Sei sulla pagina 1di 16


Qara Syifa Fachrani
• Decompression sickness (DCS) describes a condition characterized by a variety of
symptoms resulting from exposure to low barometric pressures that cause inert gases
(mainly nitrogen), normally dissolved in body fluids and tissues, to come out of physical
solution and form bubbles. DCS can occur during exposure to altitude (altitude DCS) or
during ascent from depth (mining or diving).
• When the body is exposed to decreased barometric pressures (as in flying an
unpressurized aircraft to altitude, or during a rapid decompression), the nitrogen
dissolved in the body comes out of solution. If the nitrogen is forced to leave the
solution too rapidly, bubbles form in different areas of the body, causing a variety of
signs and symptoms.
• “The bends’’ (joint pain) account for about 60 to 70% of all altitude DCS cases, with the
shoulder being the most common site.
• Neurologic manifestations are present in about 10 to 15% of all DCS cases, with
headache and visual disturbances being the most common symptoms.
• “The chokes” are very infrequent and occur in less than 2% of all DCS cases.
• Skin manifestations are present in about 10 to 15% of all DCS cases.
• Altitude (18,000 ft dan 25,000 ft) • Ambient temperature (Very cold
ambient temperatures)
• Repetitive exposures (above 18,000 ft
within a short period of time) • Body type (High body fat content is at
greater risk of altitude DCS)
• Rate of ascent (The faster the rate of
ascent to altitude, the greater the risk) • Exercise (Person is physically active
while flying, there is greater risk)
• Time at altitude (The longer the
duration of the exposure, the greater • Alcohol consumption (The after-effects
the risk) of alcohol consumption, such as
• Age (Higher risk of DCS with increasing
age) • Scuba diving before flying (The deeper
• Previous injury (Recent joint or limb the SCUBA dive, the greater the rate of
injuries) body nitrogen saturation)
• Put on your oxygen mask immediately and switch the regulator to 100% oxygen.
• Begin an emergency descent and land as soon as possible. Even if the symptoms
disappear during 4 descent, you should still land and seek medical evaluation while
continuing to breathe oxygen.
• If one of your symptoms is joint pain, keep the affected area still; do not try to work pain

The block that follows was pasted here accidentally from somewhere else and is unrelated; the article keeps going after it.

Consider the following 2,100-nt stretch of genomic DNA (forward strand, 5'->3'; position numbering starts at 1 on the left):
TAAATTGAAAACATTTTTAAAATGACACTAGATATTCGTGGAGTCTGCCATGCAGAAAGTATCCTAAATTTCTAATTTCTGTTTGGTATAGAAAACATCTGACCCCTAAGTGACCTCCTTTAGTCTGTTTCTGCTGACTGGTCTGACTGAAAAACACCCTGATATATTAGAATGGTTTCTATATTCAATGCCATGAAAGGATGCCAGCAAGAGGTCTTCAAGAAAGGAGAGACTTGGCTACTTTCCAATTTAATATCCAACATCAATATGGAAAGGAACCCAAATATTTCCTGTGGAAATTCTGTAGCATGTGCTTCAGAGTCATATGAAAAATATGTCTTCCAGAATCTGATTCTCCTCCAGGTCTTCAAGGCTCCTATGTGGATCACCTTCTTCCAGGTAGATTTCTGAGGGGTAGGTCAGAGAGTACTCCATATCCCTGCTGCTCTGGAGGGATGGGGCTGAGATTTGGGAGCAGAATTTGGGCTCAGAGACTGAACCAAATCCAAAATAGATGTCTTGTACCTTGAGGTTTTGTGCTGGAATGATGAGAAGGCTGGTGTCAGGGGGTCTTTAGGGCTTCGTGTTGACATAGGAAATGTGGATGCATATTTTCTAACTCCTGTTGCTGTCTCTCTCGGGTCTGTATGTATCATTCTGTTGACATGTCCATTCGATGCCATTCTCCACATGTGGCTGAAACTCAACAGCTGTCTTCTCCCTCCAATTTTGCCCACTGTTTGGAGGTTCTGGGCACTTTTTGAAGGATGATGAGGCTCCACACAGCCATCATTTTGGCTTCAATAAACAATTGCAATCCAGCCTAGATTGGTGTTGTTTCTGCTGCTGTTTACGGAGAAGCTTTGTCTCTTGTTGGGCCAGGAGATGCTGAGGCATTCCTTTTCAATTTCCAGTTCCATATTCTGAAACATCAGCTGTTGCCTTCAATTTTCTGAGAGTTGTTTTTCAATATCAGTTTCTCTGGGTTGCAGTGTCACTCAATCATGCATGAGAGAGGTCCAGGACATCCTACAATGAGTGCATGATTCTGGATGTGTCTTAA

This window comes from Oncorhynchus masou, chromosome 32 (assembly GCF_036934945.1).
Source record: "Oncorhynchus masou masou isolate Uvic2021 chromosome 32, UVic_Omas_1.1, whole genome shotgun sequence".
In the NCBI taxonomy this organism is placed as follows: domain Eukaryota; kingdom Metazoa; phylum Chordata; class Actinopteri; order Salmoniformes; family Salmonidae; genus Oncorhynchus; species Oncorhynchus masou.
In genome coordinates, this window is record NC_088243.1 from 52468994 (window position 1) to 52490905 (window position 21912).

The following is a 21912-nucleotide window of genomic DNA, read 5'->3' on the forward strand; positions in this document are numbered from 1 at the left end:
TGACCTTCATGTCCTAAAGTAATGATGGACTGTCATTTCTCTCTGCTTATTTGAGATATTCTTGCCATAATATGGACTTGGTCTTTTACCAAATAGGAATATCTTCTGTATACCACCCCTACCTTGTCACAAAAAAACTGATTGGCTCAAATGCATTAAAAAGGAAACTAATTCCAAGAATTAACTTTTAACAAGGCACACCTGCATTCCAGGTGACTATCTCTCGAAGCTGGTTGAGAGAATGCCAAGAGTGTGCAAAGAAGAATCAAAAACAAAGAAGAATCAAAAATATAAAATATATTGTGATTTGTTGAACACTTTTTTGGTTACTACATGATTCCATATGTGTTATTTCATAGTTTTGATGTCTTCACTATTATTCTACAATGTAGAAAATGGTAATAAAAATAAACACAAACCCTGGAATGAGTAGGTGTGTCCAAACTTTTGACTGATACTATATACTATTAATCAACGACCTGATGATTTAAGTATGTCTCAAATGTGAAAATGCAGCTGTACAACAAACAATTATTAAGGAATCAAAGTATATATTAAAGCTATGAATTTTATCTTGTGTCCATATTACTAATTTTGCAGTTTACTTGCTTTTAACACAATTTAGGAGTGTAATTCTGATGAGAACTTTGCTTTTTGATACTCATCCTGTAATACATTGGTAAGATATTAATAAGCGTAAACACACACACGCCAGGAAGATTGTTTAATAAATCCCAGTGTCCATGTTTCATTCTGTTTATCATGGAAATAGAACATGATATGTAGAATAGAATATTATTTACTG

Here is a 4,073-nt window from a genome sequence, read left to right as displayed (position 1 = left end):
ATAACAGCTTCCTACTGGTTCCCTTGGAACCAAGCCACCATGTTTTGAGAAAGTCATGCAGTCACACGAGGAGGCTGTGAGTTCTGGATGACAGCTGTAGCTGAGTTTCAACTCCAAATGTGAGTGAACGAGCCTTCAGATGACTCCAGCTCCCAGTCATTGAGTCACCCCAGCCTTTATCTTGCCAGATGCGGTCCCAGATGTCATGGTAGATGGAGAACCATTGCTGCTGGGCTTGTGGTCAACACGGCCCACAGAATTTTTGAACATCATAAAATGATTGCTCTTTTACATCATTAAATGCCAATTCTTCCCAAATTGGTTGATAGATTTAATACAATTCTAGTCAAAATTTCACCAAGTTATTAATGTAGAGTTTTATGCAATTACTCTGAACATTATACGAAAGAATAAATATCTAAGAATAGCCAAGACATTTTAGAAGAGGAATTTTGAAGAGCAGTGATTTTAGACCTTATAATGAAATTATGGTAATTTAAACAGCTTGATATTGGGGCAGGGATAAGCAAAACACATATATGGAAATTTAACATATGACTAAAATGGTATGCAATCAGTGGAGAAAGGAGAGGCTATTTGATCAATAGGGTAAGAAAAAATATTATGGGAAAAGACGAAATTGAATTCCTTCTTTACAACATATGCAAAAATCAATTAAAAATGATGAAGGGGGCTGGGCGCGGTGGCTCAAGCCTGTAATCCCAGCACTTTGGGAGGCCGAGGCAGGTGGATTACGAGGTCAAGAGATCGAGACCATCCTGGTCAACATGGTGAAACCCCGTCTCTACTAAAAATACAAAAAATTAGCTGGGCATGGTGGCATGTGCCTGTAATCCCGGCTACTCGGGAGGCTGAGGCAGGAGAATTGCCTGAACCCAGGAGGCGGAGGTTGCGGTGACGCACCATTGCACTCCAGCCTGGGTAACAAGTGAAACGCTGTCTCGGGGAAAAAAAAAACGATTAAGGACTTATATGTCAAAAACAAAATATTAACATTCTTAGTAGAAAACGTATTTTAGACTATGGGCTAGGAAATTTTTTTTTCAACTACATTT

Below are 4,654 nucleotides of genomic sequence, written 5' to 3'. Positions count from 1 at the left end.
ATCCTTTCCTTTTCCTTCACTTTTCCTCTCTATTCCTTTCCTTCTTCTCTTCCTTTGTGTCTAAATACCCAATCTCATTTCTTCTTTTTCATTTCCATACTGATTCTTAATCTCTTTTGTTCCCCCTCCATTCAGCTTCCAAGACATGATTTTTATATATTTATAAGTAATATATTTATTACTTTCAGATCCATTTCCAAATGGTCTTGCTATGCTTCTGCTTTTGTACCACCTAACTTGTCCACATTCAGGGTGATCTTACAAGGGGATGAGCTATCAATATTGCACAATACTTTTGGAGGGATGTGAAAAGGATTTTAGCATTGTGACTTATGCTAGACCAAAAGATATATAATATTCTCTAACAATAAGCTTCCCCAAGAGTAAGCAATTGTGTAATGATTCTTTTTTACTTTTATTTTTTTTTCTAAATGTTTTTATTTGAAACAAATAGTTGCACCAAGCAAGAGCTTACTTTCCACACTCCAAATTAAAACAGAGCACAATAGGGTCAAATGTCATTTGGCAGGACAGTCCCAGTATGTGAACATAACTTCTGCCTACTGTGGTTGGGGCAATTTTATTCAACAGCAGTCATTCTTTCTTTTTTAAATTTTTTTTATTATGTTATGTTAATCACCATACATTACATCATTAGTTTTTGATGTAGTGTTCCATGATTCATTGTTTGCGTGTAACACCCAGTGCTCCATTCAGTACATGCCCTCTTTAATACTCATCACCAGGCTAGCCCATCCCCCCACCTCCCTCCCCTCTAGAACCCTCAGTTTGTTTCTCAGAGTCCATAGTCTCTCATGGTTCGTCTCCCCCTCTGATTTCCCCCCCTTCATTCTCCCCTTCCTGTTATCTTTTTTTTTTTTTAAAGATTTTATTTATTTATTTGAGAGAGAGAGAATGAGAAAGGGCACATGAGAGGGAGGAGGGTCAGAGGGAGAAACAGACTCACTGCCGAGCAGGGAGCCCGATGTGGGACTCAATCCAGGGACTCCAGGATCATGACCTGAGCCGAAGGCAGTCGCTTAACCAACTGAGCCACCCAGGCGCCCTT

out by moving the joint around.
• Upon landing seek medical assistance from an FAA medical officer, aviation medical
examiner (AME) military flight surgeon, or a hyperbaric medicine specialist.
• Definitive medical treatment may involve the use of a hyperbaric chamber operated
by specially trained personnel.
• Delayed signs and symptoms of altitude DCS can occur after return to ground level
whether or not they were present during flight.
• The higher the altitude the greater the risk of altitude DCS but there is no specific,
maximum, safe altitude below which it never occurs. There are very few symptoms at
or below 5,500 m (18,000 ft) unless patients had predisposing medical conditions or had
dived recently.
Qara Syifa Fachrani
• From Boyle’s Law it is apparent that if reduce the pressure, as in ascending to altitude,
gases increase in volume and vice versa on descent.
• The human body has several cavities that contain varying amounts of gas. Most of
these cavities have an opening that will allow the gas to enter and escape. If the
opening is reduced in size or closed, then the gas is trapped. Once trapped, it is still
subject to gas expansion and compression in accordance with Boyle’s Law.
• The result of having changes in gas volume within these cavities without equalization
will usually be pain.

As pressure decreases (as it does with increasing altitude), volume increases at a similar rate.
When closed containers undergo these pressure changes in flight, increasing pressure of gases
inside the container can occasionally increase to that critical value causing a cap or unsecured
top to pop.
• Trapped gas symptoms usually come on suddenly. The pain can be sharp and
stabbing. It can also be a general feeling of acute discomfort.
• Stomach may be bloated and may have stomach cramps.
• Pain from gas that collects on the left side of colon can radiate up to chest. May think
this is a heart attack.
• Gas that collects on the right side of the colon can feel like it might be appendicitis or
• Ear block, sinus block, tooth squeeze may occur.
Pencegahan : Farmakologi :
• Stay hydrated. • Enzyme preparations :
• Avoid carbonated beverages. • Lactaid
• Digest Dairy Plus
• Drink liquids at room temperature, not too hot or • Dairy Relief
too cold.
• Adsorbents :
• Avoid foods known to cause excess gas.
• Gas-X
• Avoid artificial sweeteners. • Alka-Seltzer Anti-Gas
• Eat slowly and chew your food well. • Mylanta Gas

• Don’t chew gum.

• Don’t smoke or chew tobacco.
• If you wear dentures, have your dentist check on
whether they let in too much air when you eat.
• Increase your physical activity.